CANTOR IN CAMBRIDGE…. House Majority Leader Eric Cantor (R-Va.) tends to struggle in forums where he’s expected to discuss his ideology in any depth. In one of my favorite examples, the Virginia Republican attended The Economist‘s World in 2010 conference, and boasted that his Republican Party had plenty of “big ideas,” especially on “jobs.”
The moderator responded, “What is the big idea? ‘Jobs’ is not an idea.” Cantor replied, “The big idea is to get, to get, to produce an environment where we can have job creation again.”
He then changed the subject.
But one of the funny things about Cantor is that he’s unaware of his lack of awareness. It’s what leads him to accept an invitation to speak at Harvard, as he did last night, where he discussed the GOP’s economic agenda. I didn’t hear the speech or the Q&A, but this account stood out for me.
Students pushed Cantor to restore cuts to federal funding for HIV/AIDS prevention and AmeriCorps programs like Teach for America, which were included in the austere spending bill the House Republican majority approved last week. The legislation has yet to be enacted.
Cantor wouldn’t budge.
“This is about tradeoffs. This is about that we don’t have the money. We just don’t,” he told a student who asked whether he would “save one million lives” by restoring $1.5 billion in cuts to global HIV/AIDS funding.
I suppose it’s accurate to say the budget choices are “about tradeoffs,” but for Cantor to argue we can’t afford $1.5 billion to save lives through HIV/AIDS prevention is just bizarre. Indeed, this and other programs like Teach for America that Cantor mentioned have the benefit of being both cheap and effective.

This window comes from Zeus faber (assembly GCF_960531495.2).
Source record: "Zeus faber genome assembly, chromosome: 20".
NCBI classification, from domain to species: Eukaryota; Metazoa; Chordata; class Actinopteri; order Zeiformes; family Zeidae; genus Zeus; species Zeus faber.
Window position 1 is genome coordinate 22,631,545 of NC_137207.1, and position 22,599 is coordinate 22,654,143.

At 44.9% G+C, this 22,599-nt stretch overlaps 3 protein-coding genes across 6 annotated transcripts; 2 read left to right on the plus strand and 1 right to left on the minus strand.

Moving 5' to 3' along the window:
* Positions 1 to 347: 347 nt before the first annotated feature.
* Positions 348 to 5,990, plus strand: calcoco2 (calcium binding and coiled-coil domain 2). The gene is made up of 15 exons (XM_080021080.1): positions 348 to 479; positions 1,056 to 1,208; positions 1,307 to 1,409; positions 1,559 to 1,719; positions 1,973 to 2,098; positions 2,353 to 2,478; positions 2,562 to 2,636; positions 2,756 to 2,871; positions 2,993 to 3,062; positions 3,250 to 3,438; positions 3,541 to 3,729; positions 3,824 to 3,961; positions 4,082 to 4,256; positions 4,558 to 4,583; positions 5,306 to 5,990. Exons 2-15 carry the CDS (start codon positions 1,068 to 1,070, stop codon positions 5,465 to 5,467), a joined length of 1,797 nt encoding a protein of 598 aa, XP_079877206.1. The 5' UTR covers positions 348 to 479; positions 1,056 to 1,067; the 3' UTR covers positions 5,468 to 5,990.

But Cantor is making “tradeoffs” — he’s comfortable with hundreds of billions of dollars in tax cuts, mainly benefiting people who don’t need them, but when it comes to spending a small fraction of that total on HIV/AIDS prevention or getting teachers for low-income communities, “We don’t have the money. We just don’t.”
Actually, we do. Cantor and his buddies just care more about breaks for millionaires and billionaires, and adding the cost to the deficit. If the Majority Leader wants to defend those priorities, fine, I’d love to hear it. But don’t tell folks the country can afford an $858 billion tax-cut deal, all of which was put on the national charge card, but we can’t afford $1.5 billion to save lives through disease prevention. It’s callous; it’s wrong; and it’s insulting to our intelligence.